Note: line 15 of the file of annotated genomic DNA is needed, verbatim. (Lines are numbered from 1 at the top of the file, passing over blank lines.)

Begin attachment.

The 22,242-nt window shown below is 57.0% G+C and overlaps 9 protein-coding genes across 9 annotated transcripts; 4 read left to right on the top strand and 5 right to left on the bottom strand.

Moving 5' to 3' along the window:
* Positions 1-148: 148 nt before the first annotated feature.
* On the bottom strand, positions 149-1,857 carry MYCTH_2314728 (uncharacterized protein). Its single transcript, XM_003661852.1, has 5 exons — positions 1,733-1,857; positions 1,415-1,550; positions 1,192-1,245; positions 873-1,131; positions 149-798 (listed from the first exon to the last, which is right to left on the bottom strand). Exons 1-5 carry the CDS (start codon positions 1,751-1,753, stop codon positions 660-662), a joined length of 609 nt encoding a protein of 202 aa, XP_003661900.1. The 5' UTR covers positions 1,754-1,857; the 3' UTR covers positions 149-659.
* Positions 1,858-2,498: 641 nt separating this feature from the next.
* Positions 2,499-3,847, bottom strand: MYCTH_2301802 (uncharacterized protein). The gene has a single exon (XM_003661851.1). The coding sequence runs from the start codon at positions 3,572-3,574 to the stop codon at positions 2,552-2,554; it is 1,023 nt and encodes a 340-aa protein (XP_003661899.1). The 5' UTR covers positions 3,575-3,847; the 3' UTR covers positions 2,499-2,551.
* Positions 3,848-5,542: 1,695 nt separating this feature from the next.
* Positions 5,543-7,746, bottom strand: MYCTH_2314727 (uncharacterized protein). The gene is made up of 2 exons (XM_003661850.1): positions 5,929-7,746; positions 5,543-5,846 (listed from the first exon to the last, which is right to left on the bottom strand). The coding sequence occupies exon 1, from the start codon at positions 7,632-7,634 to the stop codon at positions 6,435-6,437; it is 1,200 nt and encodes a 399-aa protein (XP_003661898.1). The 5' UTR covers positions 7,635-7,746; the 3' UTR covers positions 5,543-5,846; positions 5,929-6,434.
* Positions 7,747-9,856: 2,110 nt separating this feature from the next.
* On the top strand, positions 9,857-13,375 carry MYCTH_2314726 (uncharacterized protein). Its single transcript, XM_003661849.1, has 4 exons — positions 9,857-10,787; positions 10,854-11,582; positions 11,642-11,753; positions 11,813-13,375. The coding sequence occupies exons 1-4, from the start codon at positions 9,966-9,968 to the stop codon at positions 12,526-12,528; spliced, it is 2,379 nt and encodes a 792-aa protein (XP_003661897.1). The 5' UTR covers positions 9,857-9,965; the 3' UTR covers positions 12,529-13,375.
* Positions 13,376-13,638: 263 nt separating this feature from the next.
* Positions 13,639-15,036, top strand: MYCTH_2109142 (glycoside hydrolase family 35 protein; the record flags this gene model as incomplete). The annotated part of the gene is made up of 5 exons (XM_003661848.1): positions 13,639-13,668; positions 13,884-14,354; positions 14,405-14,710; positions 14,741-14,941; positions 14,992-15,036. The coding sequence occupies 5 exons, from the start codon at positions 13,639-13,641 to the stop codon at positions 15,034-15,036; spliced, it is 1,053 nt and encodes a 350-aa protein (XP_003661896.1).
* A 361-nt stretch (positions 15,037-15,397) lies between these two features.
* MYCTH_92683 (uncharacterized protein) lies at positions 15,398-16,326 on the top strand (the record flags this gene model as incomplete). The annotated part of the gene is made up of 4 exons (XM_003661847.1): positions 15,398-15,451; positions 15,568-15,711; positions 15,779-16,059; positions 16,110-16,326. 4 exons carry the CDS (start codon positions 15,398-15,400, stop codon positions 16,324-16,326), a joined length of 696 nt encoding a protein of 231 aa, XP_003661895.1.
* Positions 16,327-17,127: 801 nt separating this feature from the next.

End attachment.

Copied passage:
* Positions 16,327-17,127: 801 nt separating this feature from the next.